Elon Musk Reveals Exactly Why He's Buying Twitter

After months of back and forths, U-Turns, and memes, the Elon Musk/Twitter saga seems to be finally drawing to a close. The world's richest man has until the end of this week to finally close the Twitter deal. Otherwise, the ongoing court case between Musk and the platform's current board kicks back up. However, it's unlikely things will be going back to court as everything seems to suggest that the takeover is on the cusp of completion. 

Musk has some big plans for the platform, including expanding what users are allowed to say and laying off most of Twitter's staff. Earlier today, Musk took to the platform to give more detail on why he purchased the platform and what some of his plans for it are. In an open letter to "Twitter Advertisers," Musk stressed the importance of a platform where "a wide range of beliefs can be debated in a healthy manner without resorting to violence." He sees Twitter as a "common digital town square" and claims there is a danger that social media could split into echo chambers catering to different political extremes, which could go on to "further divide society."

The billionaire also takes a swipe at large media organizations and believes clickbait fuels hateful rhetoric, division, and extremism. Ultimately, Musk says he is buying Twitter as a service to humanity, which he claims to love. In his statement, Musk says: "That is why I bought Twitter. I didn't do it because it would be easy. I didn't do it to make more money, I did it to try and help humanity." Statements aside, he is a successful businessman, and a business motive might actually be behind his acquisition of one of the world's foremost social media platforms.

Musk makes an appeal to advertisers

Twitter's new owner's statement seemed to be centered around selling his vision for the company to advertisers. The platform's survival is reliant on paid advertising, and if Musk's plans or a mass exodus puts those advertisers off, then the whole venture could become one of the most costly failures in business history. Musk actually hits out at what he considers "low relevancy" ads, but goes as far as to consider highly targeted ads as useful content. 

Musk then outlines his plans to make Twitter "the most respected advertising platform in the world." promising to strengthen their brands and grow their enterprises. Musk believes he isn't alone in having these views and believes highly targeted sales pitches can "delight, entertain, and inform" people. The three examples he uses are "medical treatments," "services," and "products." This isn't a new concept, with big tech companies basing their entire models around "ad personalization", or harvesting their users' data and using that information to sell highly targeted ads to other businesses. Like many similar services, Twitter already gathers plenty of data about its users and their interests. Going off the content of his statement, one of Musk's more controversial proposals for the platform could end up being another way Twitter can target ads at its user base.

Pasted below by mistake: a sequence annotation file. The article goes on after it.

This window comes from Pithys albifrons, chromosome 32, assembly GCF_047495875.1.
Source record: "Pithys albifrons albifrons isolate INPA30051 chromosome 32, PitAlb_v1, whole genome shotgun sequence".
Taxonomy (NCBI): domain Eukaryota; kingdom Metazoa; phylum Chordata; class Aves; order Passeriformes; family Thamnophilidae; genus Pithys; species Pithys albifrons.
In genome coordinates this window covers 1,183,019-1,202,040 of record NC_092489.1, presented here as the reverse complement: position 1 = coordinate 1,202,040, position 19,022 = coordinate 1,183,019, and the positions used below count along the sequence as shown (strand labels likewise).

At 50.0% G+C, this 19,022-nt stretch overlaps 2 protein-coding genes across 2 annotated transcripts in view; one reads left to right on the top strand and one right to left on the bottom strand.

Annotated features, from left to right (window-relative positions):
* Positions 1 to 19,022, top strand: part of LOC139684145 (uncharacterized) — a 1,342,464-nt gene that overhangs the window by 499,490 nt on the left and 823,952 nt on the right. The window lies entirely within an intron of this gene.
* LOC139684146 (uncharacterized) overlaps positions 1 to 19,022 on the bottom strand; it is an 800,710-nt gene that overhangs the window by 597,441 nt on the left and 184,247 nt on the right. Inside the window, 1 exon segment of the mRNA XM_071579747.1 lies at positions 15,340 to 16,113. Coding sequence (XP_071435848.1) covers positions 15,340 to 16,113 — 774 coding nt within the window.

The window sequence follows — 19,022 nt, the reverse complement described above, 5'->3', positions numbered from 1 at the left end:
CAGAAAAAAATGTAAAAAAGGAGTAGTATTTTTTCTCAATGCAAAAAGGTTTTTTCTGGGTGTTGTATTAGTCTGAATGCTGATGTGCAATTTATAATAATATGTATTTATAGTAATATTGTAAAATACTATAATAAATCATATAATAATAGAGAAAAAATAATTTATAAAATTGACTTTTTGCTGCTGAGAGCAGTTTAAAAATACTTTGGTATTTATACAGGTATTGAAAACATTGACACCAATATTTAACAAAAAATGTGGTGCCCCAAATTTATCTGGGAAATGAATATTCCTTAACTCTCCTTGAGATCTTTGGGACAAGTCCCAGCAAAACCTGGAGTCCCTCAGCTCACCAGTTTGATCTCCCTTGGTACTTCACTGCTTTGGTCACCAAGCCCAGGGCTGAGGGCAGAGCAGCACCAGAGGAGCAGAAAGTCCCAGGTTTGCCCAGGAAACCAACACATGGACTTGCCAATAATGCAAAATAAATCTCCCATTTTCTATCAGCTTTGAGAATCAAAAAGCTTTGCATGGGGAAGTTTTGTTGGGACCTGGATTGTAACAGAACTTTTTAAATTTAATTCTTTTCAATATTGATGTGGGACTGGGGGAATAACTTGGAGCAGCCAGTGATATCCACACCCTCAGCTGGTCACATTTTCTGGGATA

Twitter may not become a free speech platform

The note also offers a bit more detail on why Musk finally offered to buy Twitter at his original price. He plans to turn Twitter into a "free speech platform." Although it doesn't go into exact details, the billionaire reiterated his stance that limitations to speech should fall in line with established laws. He also expanded beyond legal limits slightly by stating that Twitter "obviously can not become a free-for-all hellscape, where anything can be said with no consequences!" Where the exact line is still unclear, but Musk stated that he wants the platform to be "warm and welcoming to all," before hinting the platform could be set up to allow users to "choose your desired experience according to your preferences."

Musk highlights a system currently used for movies and games to illustrate his point. This might suggest censorship of the platform will be in the users' hands. While bans could still be handed out for illegal activity (or legal, but still extreme speech), users may have to adjust their preferences to avoid seeing offensive speech beyond that. Just as people who are put off by the idea of chasing someone down the street with a chainsaw should avoid playing Grand Theft Auto, people who are put off by controversial rhetoric may have to tinker with their account settings.

This move is obviously a compromise compared to the stance Musk held a while ago, but it is one that makes sense. Mainstream advertisers tend to avoid platforms that host controversial content, but a preferences system could allow a range of companies to tailor their ads to people of varying opinions. Or it could just not work out, and Twitter could fail — something Musk has described as a "very real possibility."